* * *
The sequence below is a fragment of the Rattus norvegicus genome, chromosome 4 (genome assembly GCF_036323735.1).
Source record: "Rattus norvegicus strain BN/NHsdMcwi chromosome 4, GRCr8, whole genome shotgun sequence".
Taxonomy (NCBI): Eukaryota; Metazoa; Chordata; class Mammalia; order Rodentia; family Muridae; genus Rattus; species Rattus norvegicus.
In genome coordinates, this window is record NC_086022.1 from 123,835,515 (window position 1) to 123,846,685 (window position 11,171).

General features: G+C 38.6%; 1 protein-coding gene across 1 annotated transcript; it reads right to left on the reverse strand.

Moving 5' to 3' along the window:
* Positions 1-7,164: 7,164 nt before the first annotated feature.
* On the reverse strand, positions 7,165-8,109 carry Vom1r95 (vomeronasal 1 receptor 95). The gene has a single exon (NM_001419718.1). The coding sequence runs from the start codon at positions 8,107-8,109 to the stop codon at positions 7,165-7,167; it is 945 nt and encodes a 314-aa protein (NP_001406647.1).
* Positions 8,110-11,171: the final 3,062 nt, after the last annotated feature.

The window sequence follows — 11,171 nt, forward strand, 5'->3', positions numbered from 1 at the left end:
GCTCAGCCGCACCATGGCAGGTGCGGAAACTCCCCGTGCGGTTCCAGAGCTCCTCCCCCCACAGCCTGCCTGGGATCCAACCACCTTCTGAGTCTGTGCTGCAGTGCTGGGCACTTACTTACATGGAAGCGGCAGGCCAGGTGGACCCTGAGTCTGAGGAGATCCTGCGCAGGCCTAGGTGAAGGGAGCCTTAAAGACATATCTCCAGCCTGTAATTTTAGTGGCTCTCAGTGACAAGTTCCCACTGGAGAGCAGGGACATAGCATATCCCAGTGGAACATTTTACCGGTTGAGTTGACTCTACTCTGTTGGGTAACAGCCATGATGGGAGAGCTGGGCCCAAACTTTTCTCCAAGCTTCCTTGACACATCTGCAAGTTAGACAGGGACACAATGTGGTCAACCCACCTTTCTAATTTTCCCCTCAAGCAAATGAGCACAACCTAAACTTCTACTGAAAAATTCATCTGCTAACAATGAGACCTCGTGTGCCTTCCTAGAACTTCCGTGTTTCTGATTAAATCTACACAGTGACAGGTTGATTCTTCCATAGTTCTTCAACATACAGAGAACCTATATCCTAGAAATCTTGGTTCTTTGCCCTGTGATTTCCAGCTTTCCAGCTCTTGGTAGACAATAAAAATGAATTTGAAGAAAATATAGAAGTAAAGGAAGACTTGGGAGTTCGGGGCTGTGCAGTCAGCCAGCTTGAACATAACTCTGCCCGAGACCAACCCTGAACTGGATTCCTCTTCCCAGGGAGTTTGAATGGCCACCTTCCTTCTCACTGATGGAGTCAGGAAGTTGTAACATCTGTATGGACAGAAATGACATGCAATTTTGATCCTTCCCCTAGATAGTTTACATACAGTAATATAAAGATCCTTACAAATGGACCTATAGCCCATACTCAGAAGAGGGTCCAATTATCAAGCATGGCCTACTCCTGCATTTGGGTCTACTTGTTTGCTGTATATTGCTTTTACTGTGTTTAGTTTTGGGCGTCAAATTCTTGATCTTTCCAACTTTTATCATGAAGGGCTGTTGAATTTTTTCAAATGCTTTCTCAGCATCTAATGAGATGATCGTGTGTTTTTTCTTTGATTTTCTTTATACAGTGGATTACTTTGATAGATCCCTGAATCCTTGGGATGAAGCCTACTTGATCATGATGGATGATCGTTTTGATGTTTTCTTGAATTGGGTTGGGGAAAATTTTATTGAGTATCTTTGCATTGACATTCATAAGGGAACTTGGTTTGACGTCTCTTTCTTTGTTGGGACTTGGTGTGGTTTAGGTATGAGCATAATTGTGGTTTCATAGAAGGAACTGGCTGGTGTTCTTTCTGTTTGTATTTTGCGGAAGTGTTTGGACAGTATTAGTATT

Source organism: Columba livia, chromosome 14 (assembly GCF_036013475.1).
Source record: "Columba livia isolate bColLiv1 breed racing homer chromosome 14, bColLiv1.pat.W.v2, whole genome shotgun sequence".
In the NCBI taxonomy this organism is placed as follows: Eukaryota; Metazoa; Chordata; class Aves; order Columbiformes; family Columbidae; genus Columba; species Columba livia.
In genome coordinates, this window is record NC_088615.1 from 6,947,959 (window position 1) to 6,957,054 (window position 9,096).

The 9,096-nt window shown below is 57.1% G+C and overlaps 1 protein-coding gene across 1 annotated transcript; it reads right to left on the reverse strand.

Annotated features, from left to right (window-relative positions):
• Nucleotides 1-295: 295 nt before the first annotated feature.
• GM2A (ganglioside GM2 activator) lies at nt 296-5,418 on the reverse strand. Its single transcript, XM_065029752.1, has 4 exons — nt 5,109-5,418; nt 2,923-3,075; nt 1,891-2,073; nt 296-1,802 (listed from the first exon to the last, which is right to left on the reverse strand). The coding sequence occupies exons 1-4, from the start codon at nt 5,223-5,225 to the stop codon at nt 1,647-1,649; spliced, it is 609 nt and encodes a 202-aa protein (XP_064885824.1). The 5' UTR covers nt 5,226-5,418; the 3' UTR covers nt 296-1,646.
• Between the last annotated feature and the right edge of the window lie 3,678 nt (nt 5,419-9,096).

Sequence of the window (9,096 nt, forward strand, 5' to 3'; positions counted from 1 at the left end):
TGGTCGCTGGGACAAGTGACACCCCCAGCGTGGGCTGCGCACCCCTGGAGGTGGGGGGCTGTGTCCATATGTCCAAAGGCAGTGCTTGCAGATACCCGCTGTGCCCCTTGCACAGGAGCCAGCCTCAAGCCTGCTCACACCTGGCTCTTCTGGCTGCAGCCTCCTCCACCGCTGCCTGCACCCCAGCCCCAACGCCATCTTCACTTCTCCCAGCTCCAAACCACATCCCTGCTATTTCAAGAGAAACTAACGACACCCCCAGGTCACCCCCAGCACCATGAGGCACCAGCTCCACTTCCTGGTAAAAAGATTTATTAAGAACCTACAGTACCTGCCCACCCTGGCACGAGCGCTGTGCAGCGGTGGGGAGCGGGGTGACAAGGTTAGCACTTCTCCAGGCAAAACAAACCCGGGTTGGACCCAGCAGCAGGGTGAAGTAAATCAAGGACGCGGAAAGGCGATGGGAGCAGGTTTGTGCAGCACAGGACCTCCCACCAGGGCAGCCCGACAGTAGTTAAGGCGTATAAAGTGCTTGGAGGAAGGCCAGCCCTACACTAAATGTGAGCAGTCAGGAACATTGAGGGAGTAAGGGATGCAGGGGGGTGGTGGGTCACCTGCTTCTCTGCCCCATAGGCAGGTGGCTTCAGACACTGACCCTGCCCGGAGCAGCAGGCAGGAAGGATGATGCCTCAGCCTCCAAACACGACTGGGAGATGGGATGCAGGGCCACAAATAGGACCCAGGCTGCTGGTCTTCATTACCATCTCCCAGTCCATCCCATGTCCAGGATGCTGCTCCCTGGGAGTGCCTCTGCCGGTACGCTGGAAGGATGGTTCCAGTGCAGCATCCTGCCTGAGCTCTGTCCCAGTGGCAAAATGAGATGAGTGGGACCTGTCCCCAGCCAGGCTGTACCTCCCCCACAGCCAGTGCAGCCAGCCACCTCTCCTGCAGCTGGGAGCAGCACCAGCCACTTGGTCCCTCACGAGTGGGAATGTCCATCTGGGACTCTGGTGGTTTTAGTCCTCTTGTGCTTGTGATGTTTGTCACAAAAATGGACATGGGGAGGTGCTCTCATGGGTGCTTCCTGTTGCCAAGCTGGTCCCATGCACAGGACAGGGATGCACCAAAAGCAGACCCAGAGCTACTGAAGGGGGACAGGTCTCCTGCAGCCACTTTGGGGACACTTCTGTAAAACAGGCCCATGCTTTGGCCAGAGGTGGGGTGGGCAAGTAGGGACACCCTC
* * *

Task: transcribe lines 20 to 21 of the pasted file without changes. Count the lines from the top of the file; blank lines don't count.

• Between the last annotated feature and the right edge of the window lie 3,678 nt (nt 5,419-9,096).

Sequence of the window (9,096 nt, forward strand, 5' to 3'; positions counted from 1 at the left end):